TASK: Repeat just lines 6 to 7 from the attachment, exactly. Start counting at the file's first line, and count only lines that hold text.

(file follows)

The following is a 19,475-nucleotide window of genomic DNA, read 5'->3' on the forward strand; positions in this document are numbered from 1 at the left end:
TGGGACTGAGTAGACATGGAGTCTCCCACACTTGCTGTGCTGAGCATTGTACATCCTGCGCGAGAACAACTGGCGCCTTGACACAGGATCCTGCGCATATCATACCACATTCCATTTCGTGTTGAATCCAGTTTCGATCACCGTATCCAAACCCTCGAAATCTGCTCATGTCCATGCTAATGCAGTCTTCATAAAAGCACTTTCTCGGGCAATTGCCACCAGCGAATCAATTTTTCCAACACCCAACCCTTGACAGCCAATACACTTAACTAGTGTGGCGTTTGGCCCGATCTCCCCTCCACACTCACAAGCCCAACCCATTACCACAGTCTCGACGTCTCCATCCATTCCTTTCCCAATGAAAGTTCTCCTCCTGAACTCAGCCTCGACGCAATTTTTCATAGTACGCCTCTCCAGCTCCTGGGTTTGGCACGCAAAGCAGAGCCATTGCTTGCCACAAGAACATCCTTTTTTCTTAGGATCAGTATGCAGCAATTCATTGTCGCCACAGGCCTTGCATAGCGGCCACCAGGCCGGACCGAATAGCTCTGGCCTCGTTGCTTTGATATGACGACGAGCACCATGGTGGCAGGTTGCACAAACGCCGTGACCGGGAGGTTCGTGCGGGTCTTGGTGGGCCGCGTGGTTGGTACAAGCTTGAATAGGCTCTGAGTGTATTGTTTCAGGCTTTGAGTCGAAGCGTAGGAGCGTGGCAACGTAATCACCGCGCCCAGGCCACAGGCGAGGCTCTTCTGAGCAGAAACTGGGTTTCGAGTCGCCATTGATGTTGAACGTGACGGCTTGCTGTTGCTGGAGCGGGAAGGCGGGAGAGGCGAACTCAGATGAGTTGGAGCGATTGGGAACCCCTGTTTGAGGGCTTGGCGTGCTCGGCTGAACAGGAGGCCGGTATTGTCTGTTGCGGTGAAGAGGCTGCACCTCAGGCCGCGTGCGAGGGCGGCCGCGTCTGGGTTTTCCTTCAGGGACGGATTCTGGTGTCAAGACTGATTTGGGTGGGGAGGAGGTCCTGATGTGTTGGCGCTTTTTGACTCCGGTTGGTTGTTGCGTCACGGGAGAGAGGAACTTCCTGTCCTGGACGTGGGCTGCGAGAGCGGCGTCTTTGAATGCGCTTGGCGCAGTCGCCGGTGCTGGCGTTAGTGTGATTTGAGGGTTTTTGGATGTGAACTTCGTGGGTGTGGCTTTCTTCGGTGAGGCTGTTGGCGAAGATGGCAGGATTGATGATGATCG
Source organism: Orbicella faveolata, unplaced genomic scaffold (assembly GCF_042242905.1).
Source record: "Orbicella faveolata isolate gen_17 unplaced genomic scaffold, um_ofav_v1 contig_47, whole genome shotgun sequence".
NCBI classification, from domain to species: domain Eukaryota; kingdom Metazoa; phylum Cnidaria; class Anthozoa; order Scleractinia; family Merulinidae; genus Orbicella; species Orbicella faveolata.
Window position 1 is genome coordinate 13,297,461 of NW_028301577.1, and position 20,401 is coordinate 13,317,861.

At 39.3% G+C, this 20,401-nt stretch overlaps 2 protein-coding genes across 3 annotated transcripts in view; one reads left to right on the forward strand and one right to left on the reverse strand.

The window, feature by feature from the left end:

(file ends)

Window position 1 is genome coordinate 13,297,461 of NW_028301577.1, and position 20,401 is coordinate 13,317,861.

At 39.3% G+C, this 20,401-nt stretch overlaps 2 protein-coding genes across 3 annotated transcripts in view; one reads left to right on the forward strand and one right to left on the reverse strand.